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Despite a Strong COVID-19 Rebound, China Isn’t Going Back to Normal Anytime Soon

4 minute read
Ian Bremmer is a foreign affairs columnist and editor-at-large at TIME. He is the president of Eurasia Group, a political-risk consultancy, and GZERO Media, a company dedicated to providing intelligent and engaging coverage of international affairs. He teaches applied geopolitics at Columbia University’s School of International and Public Affairs, and his most recent book is The Power of Crisis.

You might think 2020 had been a pretty good year for China, at least when compared with the West. Though COVID-19 began its global march there, China’s recovery has been remarkable. The government’s unprecedented capacity for surveillance, large-scale testing, contact tracing and quarantine helped contain the outbreak inside China within two months. That success allowed for the restart of supply chains and enabled a state investment-led rebound. China could be the world’s only large economy to grow this year. And as second waves of COVID-19 appear in Europe and the U.S., China hasn’t had any serious outbreaks over the past month. Life there is nearly back to normal.

A closer look, however, reveals China’s leadership has had a rough year. Many Chinese and others around the world likely haven’t forgotten that the pandemic story began with a clumsy cover-up in Wuhan and a failed bid to silence Chinese doctors who tried to expose the true scale of danger. An illness that might have been contained inside China was allowed to cross borders. We will never know how many lives might have been saved in China and around the world if China’s political leaders, who put the blame on bungling local officials, had behaved responsibly.

President Xi Jinping has tried to divert domestic attention from the ruling party’s failures with a much more aggressive foreign policy. A new security law in Hong Kong unveiled this summer is designed to crush pro-democracy activism and compromise what’s left of the city’s autonomy. A tougher approach on Taiwan, aggressive pushback against international criticism of mass incarceration of Muslim Uighurs in the Xinjiang region and a harder line on maritime territorial claims on the South China Sea are intended, in part, to rally Chinese citizens to their flag.

This more assertive Beijing has helped push relations with the U.S. from bad to worse. The Senate responded to China’s crackdown in Hong Kong with a rare unanimous vote in favor of sanctions. Washington continues to draw closer to Taiwan on both security and economic questions. On the South China Sea, the Trump Administration announced that it had officially aligned with a 2016 ruling from the Hague that explicitly denies Chinese claims there. And the Administration has continued its campaign against Chinese tech firms like Huawei and TikTok.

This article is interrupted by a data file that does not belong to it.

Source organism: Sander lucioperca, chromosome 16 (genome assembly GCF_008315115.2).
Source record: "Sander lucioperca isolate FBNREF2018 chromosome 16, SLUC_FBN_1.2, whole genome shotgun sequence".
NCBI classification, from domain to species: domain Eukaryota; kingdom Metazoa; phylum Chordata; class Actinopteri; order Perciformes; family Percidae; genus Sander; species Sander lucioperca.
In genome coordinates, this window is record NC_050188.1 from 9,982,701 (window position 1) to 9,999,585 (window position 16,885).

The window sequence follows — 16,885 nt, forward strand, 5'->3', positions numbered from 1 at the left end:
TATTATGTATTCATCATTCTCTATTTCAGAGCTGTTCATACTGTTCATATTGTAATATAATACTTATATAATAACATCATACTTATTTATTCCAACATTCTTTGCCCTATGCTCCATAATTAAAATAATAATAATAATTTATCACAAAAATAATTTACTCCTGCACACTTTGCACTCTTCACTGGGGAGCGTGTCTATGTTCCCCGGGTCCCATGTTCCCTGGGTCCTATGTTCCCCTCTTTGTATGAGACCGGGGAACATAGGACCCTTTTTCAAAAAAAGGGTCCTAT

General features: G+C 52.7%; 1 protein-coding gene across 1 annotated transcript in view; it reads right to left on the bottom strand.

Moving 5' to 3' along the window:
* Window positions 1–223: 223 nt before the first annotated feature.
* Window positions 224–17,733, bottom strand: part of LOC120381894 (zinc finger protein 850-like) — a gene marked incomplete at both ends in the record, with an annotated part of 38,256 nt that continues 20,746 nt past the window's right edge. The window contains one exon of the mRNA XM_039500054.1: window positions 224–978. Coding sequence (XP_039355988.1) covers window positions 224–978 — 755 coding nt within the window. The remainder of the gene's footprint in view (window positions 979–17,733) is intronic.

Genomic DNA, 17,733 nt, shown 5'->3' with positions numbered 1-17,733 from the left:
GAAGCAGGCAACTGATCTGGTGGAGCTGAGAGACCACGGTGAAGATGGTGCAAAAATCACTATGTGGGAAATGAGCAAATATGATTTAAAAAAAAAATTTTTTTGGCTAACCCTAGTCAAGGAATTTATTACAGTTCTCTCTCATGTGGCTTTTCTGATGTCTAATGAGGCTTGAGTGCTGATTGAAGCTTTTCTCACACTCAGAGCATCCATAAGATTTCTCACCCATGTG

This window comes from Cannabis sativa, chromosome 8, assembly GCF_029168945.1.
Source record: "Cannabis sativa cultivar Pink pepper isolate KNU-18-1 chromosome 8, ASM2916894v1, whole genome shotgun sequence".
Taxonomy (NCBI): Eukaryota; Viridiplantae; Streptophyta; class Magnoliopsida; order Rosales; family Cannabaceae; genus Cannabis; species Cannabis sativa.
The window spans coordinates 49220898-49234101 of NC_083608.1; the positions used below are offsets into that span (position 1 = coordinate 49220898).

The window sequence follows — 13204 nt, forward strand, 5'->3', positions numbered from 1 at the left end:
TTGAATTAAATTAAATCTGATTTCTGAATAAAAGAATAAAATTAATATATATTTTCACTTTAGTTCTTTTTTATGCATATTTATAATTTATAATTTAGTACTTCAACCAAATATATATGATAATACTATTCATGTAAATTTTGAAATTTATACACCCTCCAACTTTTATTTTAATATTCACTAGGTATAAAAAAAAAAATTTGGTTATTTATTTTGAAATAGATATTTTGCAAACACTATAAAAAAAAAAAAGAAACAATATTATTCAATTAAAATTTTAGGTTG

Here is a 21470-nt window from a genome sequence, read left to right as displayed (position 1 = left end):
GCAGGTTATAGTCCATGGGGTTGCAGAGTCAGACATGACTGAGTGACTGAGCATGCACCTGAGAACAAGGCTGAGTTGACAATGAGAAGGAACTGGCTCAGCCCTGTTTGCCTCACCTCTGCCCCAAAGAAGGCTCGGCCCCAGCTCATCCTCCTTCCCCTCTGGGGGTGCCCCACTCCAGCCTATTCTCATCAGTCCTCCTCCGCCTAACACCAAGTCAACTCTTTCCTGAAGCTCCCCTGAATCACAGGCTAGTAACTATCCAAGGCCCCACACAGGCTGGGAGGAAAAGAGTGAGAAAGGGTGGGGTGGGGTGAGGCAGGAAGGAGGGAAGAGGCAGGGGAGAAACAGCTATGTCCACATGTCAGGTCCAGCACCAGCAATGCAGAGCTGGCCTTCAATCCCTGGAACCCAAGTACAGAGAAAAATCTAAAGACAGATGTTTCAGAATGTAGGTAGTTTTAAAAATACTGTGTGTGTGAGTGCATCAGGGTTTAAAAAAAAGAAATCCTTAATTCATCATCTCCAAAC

Speaking of Huawei, Britain dealt China a serious setback this summer as well. Brexit has only made strong economic ties with China that much more important. That’s part of why Boris Johnson’s government announced in January that the U.K. had chosen the Chinese tech giant for construction of its 5G networks over U.S. objections. Then in July, Johnson reversed course. Anger at China’s COVID-19 cover-up, fury over Hong Kong, and new U.S. tech regulations targeting Huawei’s supply chains made that decision much easier.

In Europe, Xi has badly damaged Chinese credibility, even among governments that want stronger economic ties. In addition to China’s behavior over Hong Kong and Xinjiang and its bullying responses to international criticism, the European Commission accused China in June of running disinformation campaigns during the height of the pandemic in Europe. All of this has set back efforts to forge a China-E.U. investment treaty that would boost growth on both sides.

China hopes to undo some of the recent damage to its international image with the development of a COVID-19 vaccine that might be especially welcome in developing countries, particularly those that fear they’ll be among the last to receive a vaccine made in the U.S. or Europe. That might work for China, so long as the product isn’t as shoddily made as some of the COVID-19 supplies that China shipped to Europe earlier this year.

For now, Xi faces no organized opposition to his third leadership term in 2022. A recent 18-year prison sentence for an influential property developer who dared criticize Xi makes clear that he’s on guard. And a continuing economic recovery should help him.

But this has been a surprisingly tough year for a Chinese leader who has faced few genuine stumbling blocks during his time in power. Now his attention turns to a U.S. election that might just elevate a new President more willing and better able to bring together all those who are angry at China into a more united front.

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